Convenience, low cost and increased productivity are driving users to wireless hot spots: Armed with little more than a laptop, an inexpensive wireless card and perhaps a credit card to access fee-based hot spots, users can jump onto a wireless hot spot and gain access to e-mail and other corporate resources.
Wireless hot spots take Internet access to places it couldnt easily go in the past. But as any IT manager will attest, public wireless hot spots combined with 802.11 ubiquity (sanctioned or not) is a source of concern—mainly with security.
Still, IT managers and wireless LAN experts say many of the dangers inherent in wireless hot spots are the same as those encountered when accessing corporate data beyond the firewall. And, they say, the productivity gains of anytime, anywhere Internet access far outweigh the potential disadvantages.
“The huge number of hot spots that are starting to come online will really change the ways we think of and use the Internet,” said Keith Waryas, an analyst at International Data Corp., in a report released last year. “Very high-speed access, combined with the portability and mobility these new networks enable, will make the next few years a very exciting time for both business and consumer Internet users.”
To stay ahead of trouble, IT managers need to take a proactive approach to hot spots: They should teach users how to securely access corporate resources and should develop and enforce hot-spot policies that are in line with those in place for remote access. A number of services designed to ease access are also coming online (see review).
Mobile, Global Work Force
Mobile, Global Work Force
With the corporate work force growing more mobile and global, its no surprise that high-speed wireless Internet access has developed a mainstream following.
IDCs Waryas estimates that more than 5 million consumers will access the Internet through U.S. wireless hot spots by 2006. And while cafes and airports now offer wireless Internet access, road warriors are expected to make use of wireless access most widely in hotels. Pyramid Research LLC, for example, expects roughly 25,000 hotels globally to offer wireless access by 2007 (see chart).
At Company Finance Inc., in San Mateo, Calif., employees use nationwide wireless hot spots from T-Mobile USA Inc. to check e-mail on the road. The company has used GPRS (General Packet Radio Service) for access in the past, but Pankaj Chowdhry, president and chief technology officer of Company Finance, said GPRS coverage is not as reliable as the coverage he has come to expect from Wi-Fi hot spots.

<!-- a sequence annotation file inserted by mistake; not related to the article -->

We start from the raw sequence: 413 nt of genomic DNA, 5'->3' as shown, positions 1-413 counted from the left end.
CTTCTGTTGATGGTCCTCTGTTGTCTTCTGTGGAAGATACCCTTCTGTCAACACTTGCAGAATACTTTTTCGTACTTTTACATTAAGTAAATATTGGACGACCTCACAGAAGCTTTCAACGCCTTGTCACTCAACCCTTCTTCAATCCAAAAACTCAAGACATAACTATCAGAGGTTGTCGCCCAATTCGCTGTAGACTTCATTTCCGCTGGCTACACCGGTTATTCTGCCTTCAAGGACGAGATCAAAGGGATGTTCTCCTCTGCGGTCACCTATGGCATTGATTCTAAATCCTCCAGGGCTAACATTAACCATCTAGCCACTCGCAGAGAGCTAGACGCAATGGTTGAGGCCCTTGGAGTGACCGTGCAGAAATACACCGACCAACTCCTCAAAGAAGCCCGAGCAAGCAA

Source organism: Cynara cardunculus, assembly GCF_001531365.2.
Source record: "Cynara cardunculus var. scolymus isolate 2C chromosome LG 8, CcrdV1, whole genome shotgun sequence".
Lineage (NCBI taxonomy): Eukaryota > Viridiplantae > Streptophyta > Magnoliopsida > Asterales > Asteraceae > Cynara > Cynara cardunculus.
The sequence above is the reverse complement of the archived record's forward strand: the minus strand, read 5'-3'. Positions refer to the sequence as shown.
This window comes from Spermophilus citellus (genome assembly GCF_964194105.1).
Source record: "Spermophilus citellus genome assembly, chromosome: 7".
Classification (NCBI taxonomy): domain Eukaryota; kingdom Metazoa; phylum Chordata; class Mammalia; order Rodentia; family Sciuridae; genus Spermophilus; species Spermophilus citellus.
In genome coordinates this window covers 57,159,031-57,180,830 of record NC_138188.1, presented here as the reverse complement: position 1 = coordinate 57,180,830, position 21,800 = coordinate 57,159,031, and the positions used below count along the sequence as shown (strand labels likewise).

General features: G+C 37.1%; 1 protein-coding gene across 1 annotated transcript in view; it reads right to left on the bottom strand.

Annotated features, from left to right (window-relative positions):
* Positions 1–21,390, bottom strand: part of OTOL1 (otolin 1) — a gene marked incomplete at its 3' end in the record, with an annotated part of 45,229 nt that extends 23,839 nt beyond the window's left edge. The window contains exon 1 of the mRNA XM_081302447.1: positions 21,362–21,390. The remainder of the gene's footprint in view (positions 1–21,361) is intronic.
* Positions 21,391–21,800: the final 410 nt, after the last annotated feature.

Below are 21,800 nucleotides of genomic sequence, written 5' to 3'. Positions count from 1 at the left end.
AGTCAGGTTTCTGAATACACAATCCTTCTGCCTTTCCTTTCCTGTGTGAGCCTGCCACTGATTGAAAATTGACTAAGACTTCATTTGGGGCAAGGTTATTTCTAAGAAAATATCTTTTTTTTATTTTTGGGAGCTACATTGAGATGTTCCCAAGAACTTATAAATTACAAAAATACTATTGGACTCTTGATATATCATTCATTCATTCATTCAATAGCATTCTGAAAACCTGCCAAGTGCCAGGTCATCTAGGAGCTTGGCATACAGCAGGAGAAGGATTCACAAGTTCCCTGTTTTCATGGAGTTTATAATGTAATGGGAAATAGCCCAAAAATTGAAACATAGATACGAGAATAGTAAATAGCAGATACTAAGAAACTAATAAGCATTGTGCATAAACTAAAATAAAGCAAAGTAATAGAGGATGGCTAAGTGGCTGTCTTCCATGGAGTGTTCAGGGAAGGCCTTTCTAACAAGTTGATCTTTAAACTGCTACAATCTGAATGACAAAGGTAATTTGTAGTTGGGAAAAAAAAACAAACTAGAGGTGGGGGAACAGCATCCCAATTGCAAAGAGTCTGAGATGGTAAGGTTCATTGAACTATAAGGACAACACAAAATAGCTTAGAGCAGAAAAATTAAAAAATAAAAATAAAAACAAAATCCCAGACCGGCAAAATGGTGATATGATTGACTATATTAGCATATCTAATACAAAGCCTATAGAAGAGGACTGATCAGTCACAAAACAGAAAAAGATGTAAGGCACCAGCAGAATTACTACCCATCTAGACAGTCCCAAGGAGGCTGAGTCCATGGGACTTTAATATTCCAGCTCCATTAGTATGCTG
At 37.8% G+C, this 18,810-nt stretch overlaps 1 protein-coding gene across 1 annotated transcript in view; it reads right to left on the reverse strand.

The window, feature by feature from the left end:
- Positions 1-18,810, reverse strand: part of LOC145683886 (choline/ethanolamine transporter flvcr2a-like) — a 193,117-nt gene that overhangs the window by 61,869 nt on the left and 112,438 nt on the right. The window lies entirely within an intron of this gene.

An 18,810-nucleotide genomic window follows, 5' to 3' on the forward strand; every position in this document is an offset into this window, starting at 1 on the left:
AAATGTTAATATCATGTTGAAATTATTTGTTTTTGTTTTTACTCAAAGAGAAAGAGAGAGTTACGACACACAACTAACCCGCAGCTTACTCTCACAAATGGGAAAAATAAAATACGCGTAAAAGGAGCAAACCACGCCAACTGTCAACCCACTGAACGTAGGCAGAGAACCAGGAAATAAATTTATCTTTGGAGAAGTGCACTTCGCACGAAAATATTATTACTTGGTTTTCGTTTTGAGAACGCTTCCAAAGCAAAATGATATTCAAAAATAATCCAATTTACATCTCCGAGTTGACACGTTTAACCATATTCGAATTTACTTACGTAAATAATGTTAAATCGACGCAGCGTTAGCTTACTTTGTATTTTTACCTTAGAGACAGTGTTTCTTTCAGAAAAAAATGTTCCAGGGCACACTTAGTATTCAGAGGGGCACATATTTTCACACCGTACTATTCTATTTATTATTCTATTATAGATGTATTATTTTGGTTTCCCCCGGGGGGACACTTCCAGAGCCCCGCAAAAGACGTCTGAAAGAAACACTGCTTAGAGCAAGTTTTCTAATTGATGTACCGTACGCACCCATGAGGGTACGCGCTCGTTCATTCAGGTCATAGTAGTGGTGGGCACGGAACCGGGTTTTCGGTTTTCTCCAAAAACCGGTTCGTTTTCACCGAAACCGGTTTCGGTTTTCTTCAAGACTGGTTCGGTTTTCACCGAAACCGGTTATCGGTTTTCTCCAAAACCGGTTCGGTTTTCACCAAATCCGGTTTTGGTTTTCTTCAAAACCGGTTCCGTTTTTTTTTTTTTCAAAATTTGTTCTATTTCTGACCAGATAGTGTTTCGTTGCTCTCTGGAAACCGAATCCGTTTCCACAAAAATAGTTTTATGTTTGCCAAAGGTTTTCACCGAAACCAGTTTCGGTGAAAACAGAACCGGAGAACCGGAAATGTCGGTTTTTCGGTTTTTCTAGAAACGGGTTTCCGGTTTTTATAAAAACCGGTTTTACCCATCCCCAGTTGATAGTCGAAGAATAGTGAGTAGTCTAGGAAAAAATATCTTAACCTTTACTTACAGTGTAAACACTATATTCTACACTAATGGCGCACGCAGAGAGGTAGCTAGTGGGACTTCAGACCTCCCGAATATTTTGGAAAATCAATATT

To ensure security, employees at Company Finance use Windows Terminal Services, said Chowdhry, who is also an eWEEK Corporate Partner. Terminal Services supports 128-bit bidirectional encryption between the server and the client using RSA Security Inc.s RC4 encryption algorithm. The same security methodology is in place for Company Finance employees using a wired hotel broadband connection.
Vulnerable to Attack
Vulnerable to Attack
Wireless hot spots are vulnerable to eavesdropping and man-in-the-middle attacks, which is why IT managers who allow employees to transfer data outside the corporate firewall should authenticate users and enforce encryption. Virtual private networks already in place should be used to secure Web browsing and the transfer of information, whether its via instant messaging or e-mail.
At the Web site of Edmunds.com Inc., an automotive information source, employees are asked to follow the same security policies when accessing public hot spots as they do when using a dial-up connection.
“I dont have any restrictions, but there is a standard set of policies users are expected to follow,” said Angelo Kapitsas, a network engineer at Edmunds.com. “It shouldnt matter how theyre accessing data, as long as it stays secured.”
For example, employees are expected to keep passwords private, run anti-virus software and close browser windows when a Web session is complete, said Kapitsas. With these policies understood, employees who have wireless cards are free to access e-mail secured by standard Secure HTTP using any Web browser.
“There are chances that data could be wirelessly intercepted, but if users are accessing corporate resources from a public hot spot, that data is encrypted,” said Kapitsas, in Santa Monica, Calif. “Im more concerned about people getting onto our network within our offices, to be honest.”
Senior Writer Anne Chen can be reached at anne_chen@ ziffdavis.com.